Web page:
Pricing and competition the biggest challenges facing law firms in EMEA and APAC, new survey reveals
Research undertaken by LexisNexis Enterprise Solutions, a provider of technology solutions to professional services firms, reveals that law firms (57%) across geographic regions are optimistic about growth in 2016, but pricing (for 52%) and competition (for 46%) pose the two biggest challenges to achieving this goal. The research report entitled, Law Firms in Transition: Marketing, Business Development and the Quest for Growth, is based on the findings of a new survey of over 100 marketing and business development professionals in law firms across the UK, mainland Europe, South America, Africa, Asia and Australasia.
The key findings are:
- 62% of respondents claim to be proactively targeting international growth. Clearly, the effects of the last global economic downturn in the legal industry are beginning to shake off with many law firms also seeking international success.
- With high expectations of success alongside the pricing and competitive challenges, 88% of respondents are shifting their marketing and business development strategies and activities in order to win new business.
- Professionals (94%) recognise marketing and business development as different functions that require different skill sets; and 69% of respondents believe that their firm should create a separate role (from marketing) for Head of Business Development.
However, presently the structures of these functions vary greatly in law firms:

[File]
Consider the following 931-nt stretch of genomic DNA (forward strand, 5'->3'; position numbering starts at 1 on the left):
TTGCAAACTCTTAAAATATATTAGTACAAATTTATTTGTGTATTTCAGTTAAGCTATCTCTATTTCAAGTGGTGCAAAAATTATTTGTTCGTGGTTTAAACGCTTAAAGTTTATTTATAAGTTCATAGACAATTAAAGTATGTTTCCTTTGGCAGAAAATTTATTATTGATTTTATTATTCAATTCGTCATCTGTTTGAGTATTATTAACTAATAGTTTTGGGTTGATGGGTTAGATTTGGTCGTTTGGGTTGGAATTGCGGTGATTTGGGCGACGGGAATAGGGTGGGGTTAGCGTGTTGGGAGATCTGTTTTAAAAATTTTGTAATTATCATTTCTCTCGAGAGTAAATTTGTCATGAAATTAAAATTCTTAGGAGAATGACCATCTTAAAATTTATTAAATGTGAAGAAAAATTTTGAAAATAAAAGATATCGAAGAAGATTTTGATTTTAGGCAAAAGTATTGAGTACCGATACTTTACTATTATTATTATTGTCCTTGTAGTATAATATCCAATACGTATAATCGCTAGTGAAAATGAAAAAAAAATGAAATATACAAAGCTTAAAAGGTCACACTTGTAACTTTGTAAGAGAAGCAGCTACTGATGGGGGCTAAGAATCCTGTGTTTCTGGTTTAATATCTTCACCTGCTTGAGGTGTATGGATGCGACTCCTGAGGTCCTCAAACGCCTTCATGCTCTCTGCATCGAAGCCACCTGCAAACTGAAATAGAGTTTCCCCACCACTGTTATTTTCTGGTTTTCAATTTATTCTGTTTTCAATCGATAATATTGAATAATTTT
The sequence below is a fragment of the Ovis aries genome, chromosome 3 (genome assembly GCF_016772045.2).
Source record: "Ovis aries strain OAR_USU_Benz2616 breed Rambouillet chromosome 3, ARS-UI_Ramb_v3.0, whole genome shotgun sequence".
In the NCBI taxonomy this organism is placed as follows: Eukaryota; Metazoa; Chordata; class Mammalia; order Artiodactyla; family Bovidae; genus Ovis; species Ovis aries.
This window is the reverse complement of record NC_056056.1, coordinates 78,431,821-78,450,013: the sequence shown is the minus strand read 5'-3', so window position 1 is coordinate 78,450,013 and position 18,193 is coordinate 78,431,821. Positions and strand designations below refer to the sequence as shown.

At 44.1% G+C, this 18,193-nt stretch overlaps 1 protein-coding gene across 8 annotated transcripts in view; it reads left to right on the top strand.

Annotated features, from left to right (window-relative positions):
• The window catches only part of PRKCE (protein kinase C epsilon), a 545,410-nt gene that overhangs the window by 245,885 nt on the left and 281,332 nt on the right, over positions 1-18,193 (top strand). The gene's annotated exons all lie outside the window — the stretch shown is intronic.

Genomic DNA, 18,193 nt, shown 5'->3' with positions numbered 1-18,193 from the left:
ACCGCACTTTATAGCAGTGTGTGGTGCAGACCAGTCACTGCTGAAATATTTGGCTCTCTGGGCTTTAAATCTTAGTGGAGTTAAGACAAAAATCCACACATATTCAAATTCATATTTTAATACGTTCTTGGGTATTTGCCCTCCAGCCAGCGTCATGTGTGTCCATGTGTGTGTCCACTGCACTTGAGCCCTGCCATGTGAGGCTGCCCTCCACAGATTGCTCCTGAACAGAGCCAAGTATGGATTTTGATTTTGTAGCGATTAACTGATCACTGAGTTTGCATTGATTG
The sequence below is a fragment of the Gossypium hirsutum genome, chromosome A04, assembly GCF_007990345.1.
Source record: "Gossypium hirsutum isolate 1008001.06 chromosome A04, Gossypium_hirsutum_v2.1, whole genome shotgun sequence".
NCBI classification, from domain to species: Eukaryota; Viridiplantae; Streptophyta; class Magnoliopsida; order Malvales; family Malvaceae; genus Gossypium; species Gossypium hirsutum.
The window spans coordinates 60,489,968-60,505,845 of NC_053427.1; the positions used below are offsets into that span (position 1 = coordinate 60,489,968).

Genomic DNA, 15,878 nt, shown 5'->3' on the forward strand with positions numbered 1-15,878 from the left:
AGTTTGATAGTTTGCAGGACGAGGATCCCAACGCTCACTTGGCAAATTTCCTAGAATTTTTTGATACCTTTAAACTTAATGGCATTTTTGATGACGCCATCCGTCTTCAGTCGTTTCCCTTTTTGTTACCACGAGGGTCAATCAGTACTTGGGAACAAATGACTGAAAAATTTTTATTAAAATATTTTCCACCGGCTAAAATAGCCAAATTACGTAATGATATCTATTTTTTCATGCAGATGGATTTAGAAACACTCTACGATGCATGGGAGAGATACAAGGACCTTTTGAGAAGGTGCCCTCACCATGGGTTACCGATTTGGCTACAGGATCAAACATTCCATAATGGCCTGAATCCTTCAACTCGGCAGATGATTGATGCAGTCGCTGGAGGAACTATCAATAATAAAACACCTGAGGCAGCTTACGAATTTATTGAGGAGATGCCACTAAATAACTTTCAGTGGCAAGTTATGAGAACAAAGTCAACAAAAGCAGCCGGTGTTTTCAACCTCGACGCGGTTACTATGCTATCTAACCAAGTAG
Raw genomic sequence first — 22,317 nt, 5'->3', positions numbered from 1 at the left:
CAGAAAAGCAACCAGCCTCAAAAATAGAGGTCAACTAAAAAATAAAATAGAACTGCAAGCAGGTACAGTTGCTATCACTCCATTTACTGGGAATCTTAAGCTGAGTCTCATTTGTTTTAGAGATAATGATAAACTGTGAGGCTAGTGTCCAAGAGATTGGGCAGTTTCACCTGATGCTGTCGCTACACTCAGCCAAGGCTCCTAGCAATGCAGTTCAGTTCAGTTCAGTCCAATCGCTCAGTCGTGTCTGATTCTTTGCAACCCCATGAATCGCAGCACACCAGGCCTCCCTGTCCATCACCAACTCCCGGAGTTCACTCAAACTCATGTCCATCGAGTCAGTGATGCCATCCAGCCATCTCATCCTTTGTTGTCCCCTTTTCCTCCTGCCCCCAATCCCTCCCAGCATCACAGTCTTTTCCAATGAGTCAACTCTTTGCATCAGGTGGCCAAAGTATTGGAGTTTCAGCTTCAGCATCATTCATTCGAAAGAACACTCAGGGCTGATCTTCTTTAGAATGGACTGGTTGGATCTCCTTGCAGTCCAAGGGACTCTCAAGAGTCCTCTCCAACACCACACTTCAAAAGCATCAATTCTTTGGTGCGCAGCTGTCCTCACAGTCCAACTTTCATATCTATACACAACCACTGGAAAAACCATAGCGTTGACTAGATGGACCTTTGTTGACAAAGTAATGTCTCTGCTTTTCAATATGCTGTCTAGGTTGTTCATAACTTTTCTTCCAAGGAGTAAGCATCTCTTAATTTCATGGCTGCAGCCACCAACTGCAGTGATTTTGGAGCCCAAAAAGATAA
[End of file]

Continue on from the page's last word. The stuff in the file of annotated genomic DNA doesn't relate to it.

- In 44% of firms, the marketing function reports to business development
- The marketing and business development functions are separate departments in 37% of firms
- There’s no business development functions in 7% of firms
- In 84% of firms, there is a Head of Business Development or similar appointed, but in 66% of organisations, the Head of Marketing and Head of Business Development are the same person
- Measuring ROI from business growth-related activities continues to challenge professionals, mainly due to lack of data. 64% of respondents report that they are unsure, disagree or strongly disagree that their firm has quantifiable data to measure ROI on marketing and business development initiatives.
Consequently, the metrics that professionals track most frequently are:
- Win/loss ratio (82%)
- Goals by practice area or group (64%)
- Individual lawyer goals (44%)
- Effect of nurturing across the opportunity lifecycle (24%)
- Professionals are craving tangible involvement of their firms in their business functions. When asked the ‘open ended’ question: The single most valuable thing my firm could do for marketing or business development – common responses are: increase in budget more investment in people, changing the mind set of lawyers towards business development, embracing new ways of undertaking activities, investing in existing/new CRM system and more.
- Professionals believe that technology can help them to achieve their growth targets in 2016. Technology tools such as customer relationship management or marketing automation is the top area that they plan to increase or significantly increase investment in – followed by client/prospect analytics and thought leadership.
“Professionals recognise that in the current global environment, a broad brush approach to marketing is unlikely to deliver the international growth results they are striving for,” stated Guy Phillips, Sales Director at LexisNexis Enterprise Solutions. “So they are using CRM systems to tailor and deliver local marketing initiatives to support their firm’s strategic objectives. However, legal marketers can use the very same CRM systems to leverage relationship insight for competitive advantage too. Perhaps the most mature adoption of the technology is when it is used to positively shift the cultural mind set of the organisation and motivate lawyers to willingly buy in to business development. CRM systems are sophisticated enough to facilitate such transformation. As professionals make the business case for increased investment in technology to their firms, they must first strategically determine what they want to do with the system and what problems they want to solve. Only then will they be able to derive tangible ROI from their functional efforts.”